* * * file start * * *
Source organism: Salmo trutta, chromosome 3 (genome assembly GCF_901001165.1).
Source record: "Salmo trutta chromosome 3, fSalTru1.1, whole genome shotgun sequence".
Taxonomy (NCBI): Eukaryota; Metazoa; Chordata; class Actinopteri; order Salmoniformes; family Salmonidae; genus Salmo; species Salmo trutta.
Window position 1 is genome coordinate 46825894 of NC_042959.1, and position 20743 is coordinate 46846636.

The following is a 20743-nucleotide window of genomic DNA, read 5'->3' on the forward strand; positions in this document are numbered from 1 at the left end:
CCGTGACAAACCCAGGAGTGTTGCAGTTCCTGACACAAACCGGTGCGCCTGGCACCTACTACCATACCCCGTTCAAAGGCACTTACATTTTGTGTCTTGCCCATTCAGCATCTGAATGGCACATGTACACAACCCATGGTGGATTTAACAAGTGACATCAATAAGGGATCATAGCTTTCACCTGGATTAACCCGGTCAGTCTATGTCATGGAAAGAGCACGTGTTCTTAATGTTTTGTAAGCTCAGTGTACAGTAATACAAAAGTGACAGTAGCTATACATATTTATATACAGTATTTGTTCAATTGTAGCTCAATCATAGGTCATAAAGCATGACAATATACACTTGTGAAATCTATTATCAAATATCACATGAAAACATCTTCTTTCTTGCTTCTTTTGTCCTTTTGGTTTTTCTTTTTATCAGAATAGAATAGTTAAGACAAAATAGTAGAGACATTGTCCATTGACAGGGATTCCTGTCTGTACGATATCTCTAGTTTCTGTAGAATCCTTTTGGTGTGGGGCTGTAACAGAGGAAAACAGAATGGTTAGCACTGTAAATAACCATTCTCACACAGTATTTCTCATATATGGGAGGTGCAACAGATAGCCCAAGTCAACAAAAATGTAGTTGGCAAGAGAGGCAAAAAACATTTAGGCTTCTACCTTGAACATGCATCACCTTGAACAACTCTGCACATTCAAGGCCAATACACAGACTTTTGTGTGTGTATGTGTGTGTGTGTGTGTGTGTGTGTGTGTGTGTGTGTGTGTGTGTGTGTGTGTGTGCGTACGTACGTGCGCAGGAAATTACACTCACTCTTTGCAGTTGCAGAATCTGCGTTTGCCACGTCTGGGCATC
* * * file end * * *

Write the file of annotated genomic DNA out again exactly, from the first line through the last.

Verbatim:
Source organism: Salmo trutta, chromosome 3 (genome assembly GCF_901001165.1).
Source record: "Salmo trutta chromosome 3, fSalTru1.1, whole genome shotgun sequence".
Taxonomy (NCBI): Eukaryota; Metazoa; Chordata; class Actinopteri; order Salmoniformes; family Salmonidae; genus Salmo; species Salmo trutta.
Window position 1 is genome coordinate 46825894 of NC_042959.1, and position 20743 is coordinate 46846636.

The following is a 20743-nucleotide window of genomic DNA, read 5'->3' on the forward strand; positions in this document are numbered from 1 at the left end:
CCGTGACAAACCCAGGAGTGTTGCAGTTCCTGACACAAACCGGTGCGCCTGGCACCTACTACCATACCCCGTTCAAAGGCACTTACATTTTGTGTCTTGCCCATTCAGCATCTGAATGGCACATGTACACAACCCATGGTGGATTTAACAAGTGACATCAATAAGGGATCATAGCTTTCACCTGGATTAACCCGGTCAGTCTATGTCATGGAAAGAGCACGTGTTCTTAATGTTTTGTAAGCTCAGTGTACAGTAATACAAAAGTGACAGTAGCTATACATATTTATATACAGTATTTGTTCAATTGTAGCTCAATCATAGGTCATAAAGCATGACAATATACACTTGTGAAATCTATTATCAAATATCACATGAAAACATCTTCTTTCTTGCTTCTTTTGTCCTTTTGGTTTTTCTTTTTATCAGAATAGAATAGTTAAGACAAAATAGTAGAGACATTGTCCATTGACAGGGATTCCTGTCTGTACGATATCTCTAGTTTCTGTAGAATCCTTTTGGTGTGGGGCTGTAACAGAGGAAAACAGAATGGTTAGCACTGTAAATAACCATTCTCACACAGTATTTCTCATATATGGGAGGTGCAACAGATAGCCCAAGTCAACAAAAATGTAGTTGGCAAGAGAGGCAAAAAACATTTAGGCTTCTACCTTGAACATGCATCACCTTGAACAACTCTGCACATTCAAGGCCAATACACAGACTTTTGTGTGTGTATGTGTGTGTGTGTGTGTGTGTGTGTGTGTGTGTGTGTGTGTGTGTGTGTGTGTGTGCGTACGTACGTGCGCAGGAAATTACACTCACTCTTTGCAGTTGCAGAATCTGCGTTTGCCACGTCTGGGCATC